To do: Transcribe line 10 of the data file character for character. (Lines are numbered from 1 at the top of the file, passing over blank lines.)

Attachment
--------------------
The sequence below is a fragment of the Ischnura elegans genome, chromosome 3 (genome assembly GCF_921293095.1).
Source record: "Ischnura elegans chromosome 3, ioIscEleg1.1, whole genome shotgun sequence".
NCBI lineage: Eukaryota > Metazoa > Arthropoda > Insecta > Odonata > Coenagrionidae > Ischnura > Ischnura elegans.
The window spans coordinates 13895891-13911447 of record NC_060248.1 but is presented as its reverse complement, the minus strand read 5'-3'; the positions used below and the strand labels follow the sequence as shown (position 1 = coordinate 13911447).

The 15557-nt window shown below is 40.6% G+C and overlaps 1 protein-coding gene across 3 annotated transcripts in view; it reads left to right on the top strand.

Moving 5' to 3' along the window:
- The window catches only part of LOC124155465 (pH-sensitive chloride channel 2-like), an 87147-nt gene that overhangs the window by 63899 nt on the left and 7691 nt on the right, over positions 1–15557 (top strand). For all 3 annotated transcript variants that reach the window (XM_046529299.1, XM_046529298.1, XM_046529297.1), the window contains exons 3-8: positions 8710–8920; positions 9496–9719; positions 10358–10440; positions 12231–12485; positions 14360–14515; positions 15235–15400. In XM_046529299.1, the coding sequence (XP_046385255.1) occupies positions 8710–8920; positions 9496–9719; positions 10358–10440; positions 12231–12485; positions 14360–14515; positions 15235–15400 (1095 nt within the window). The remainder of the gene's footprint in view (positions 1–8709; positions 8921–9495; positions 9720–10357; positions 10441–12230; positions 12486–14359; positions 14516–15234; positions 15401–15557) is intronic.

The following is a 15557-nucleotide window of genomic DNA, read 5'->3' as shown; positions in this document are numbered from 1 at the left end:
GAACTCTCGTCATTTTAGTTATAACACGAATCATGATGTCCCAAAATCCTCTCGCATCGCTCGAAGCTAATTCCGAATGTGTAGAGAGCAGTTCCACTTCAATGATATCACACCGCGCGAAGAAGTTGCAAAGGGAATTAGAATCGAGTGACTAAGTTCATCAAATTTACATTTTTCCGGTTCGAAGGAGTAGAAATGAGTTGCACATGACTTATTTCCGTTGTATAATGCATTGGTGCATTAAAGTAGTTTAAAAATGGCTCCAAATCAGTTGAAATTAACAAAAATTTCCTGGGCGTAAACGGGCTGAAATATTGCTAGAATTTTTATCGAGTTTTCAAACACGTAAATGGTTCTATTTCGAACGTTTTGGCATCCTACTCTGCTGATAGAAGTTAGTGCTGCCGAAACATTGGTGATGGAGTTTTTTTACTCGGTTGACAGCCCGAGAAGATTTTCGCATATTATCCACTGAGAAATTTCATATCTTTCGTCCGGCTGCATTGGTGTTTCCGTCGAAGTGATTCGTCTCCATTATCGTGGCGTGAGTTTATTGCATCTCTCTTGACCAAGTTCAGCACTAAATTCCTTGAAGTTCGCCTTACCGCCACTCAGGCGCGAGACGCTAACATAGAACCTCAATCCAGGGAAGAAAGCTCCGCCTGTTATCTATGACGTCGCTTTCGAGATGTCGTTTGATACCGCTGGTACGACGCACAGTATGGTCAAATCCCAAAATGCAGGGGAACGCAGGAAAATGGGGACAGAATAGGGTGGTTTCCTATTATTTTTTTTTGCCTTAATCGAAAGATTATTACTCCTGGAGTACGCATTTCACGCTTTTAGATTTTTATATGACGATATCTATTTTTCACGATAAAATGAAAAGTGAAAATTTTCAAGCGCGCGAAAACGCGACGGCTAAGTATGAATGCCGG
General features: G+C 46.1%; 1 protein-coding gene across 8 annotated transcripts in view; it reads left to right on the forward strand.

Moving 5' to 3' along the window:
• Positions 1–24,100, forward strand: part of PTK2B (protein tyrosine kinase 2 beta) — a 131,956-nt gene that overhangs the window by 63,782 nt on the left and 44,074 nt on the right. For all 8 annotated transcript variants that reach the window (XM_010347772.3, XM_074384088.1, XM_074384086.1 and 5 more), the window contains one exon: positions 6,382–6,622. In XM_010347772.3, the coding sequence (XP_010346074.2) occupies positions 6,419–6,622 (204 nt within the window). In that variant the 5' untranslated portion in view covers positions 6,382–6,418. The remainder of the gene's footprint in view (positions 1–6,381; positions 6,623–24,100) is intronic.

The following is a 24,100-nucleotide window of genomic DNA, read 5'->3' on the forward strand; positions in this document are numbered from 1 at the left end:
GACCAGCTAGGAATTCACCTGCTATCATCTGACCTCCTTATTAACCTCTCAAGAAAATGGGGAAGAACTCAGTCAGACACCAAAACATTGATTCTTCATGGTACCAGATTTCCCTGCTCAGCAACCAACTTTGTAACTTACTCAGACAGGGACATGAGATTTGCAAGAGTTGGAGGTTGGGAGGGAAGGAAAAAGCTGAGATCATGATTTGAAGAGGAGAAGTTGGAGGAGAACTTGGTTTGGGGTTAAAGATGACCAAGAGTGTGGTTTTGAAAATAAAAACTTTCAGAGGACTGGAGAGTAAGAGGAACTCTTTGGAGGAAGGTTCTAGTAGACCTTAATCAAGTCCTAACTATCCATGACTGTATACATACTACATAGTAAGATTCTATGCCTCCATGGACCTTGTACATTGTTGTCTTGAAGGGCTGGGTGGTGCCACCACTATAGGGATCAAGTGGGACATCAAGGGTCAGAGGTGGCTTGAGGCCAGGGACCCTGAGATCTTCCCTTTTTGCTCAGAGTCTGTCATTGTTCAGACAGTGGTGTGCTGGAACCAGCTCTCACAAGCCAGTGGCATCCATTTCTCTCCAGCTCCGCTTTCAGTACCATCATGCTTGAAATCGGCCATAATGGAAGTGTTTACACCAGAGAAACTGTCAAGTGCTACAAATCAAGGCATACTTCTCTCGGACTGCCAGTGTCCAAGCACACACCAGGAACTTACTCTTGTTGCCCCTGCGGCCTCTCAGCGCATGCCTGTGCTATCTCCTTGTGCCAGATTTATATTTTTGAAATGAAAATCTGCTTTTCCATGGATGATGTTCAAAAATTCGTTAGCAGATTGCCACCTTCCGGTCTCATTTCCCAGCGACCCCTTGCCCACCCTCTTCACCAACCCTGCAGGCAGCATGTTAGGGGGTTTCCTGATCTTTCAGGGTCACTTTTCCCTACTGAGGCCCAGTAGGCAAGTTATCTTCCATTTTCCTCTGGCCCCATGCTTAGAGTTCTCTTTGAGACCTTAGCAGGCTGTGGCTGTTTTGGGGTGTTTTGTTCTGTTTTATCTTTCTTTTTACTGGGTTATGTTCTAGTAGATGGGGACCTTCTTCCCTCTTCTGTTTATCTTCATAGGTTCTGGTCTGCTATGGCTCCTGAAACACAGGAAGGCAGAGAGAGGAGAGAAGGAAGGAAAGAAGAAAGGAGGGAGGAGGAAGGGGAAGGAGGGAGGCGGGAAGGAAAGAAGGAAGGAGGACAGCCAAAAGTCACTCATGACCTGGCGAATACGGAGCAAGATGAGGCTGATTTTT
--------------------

General features: G+C 46.1%; 1 protein-coding gene across 8 annotated transcripts in view; it reads left to right on the forward strand.